Circus Electrique is unlike any other RPG. Genre fans who like deep stat management will find a lot to like here. The mix of circus management and combat makes for a unique experience, although the management aspect does disrupt the flow. The game's strength is in its storytelling and how well the voice acting and art compliment the narrative. The preferred way to play this game is on the TV, as in handheld mode, it's difficult to read the text or see the different icons for the characters.
I enjoyed my time with Dreamlight Valley. There is plenty to do, and I never felt rushed to complete any quests. The fact that I can complete the quests in any order I'd like also played a big part in the leisure gameplay that Dreamlight Valley is going for it. The cast of characters and the amount you can do is impressive, and I can't wait to see what else is planned for the future. If you're a massive fan of Disney and looking for a game similar to Animal Crossing, but with a bit more direction in story, Dreamlight Valley is certainly for you.
Kokoro Clover: Season 1 is a good game for younger players that may be new to the platforming genre. The storytelling is the best feature of the game, and the presentation is unique, making it unlike anything else I've played before. The game ends with a bit of a cliffhanger, opening the door for a second season, which I hope happens.
Spidersaurs is a beautiful homage to a bygone era of over-the-top '90s cartoons and challenging platformers. The game does enough to make it feel distinct from similar games, adding in special abilities and beautiful art and voice acting. The game is a challenging yet short experience. If you are a fan of Contra, you won't be disappointed.
APICO might start off slow, but it becomes intriguing pretty quickly. It's a chilled experience that allows you to complete the game at your own pace. The crafting and building features are easy to pick up on and enjoy, allowing you to design the island to your liking. But what makes APICO stand out is the beekeeping aspect, breeding different bees to get desired traits and ultimately discovering new bees. The game sneaks a bit of science in the fun, and I'm all for it.
The Big Con is a coming-of-age story set in the '90s. Its strength is in the storytelling, the relatable characters, and the homage to that moment in time. The puzzles provide some challenge, and while the pickpocketing mechanic is a bit overdone, it's something you can turn off. For those who didn't grow up during the '90s, you might not connect with some of the story, but you'll still get enjoyment nonetheless. However, for people like me, who are old enough to remember growing up during this time, I think there's a lot you can connect with in this game.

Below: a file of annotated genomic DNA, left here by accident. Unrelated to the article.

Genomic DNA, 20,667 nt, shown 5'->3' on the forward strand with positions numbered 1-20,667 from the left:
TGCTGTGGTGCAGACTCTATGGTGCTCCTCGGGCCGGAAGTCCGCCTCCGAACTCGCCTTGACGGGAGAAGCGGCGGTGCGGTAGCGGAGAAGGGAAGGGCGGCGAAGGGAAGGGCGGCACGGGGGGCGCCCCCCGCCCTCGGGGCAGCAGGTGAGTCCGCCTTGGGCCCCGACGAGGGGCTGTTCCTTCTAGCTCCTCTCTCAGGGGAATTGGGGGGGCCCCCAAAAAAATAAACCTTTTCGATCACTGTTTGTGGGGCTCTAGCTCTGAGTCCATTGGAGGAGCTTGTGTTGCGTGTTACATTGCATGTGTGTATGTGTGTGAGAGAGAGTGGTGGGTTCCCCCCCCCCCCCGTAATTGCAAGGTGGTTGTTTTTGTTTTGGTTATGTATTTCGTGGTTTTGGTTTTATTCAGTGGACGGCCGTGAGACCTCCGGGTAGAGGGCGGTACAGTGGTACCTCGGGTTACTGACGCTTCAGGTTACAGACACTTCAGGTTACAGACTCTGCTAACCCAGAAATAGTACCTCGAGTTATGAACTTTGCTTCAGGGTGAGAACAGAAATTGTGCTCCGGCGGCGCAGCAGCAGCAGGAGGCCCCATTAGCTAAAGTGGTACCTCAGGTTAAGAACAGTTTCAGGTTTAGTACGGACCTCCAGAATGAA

Galacticon pays homage to games like Joust, Asteroids, and Defender, but adds its own elements to make it feel fresh. The strategy around how to get the best score for each run certainly makes for a challenging and addictive game. My only complaint is that you don't get information about how points are earned until you beat the first level. But for only $4.99 and the amount of enjoyment I've gotten out of Galacticon, this game is worth picking up, especially if you are a fan of arcade-style games.
The strength of Silt is in the atmosphere it creates. The art and the sound provide a horror-like vibe to this adventure puzzle game. And both of those aspects will pull you into the weird and mysterious world that Silt creates. The game doesn't hold your hand in any of the puzzles. And while most times this isn't an issue, as the puzzles are reasonably short and contained, it's the lengthier ones where this can cause some frustration. Overall, Silt provides a unique experience, just not a perfect one.
Get Packed: Couch Chaos doesn't add anything new to the puzzle/party genre. It's a quirky game that focuses on the chaos aspect instead of strategy. It could be a bit more polished, but perhaps that's part of the appeal and identity of the game. You can play this one solo, but the real beauty of the game is found in the multiplayer mode. If you have young kids who get frustrated with other games in this genre because they don't understand the strategy, this might be a good pick-up. There's a lot of silly fun to be had.
Kraken Academy!! is a well-crafted adventure story. With endearing characters, intriguing time-travel mechanics, and a retro-style look, Kraken Academy!! will undoubtedly appeal to those looking for a game reminiscent of the adventure games of the '90s.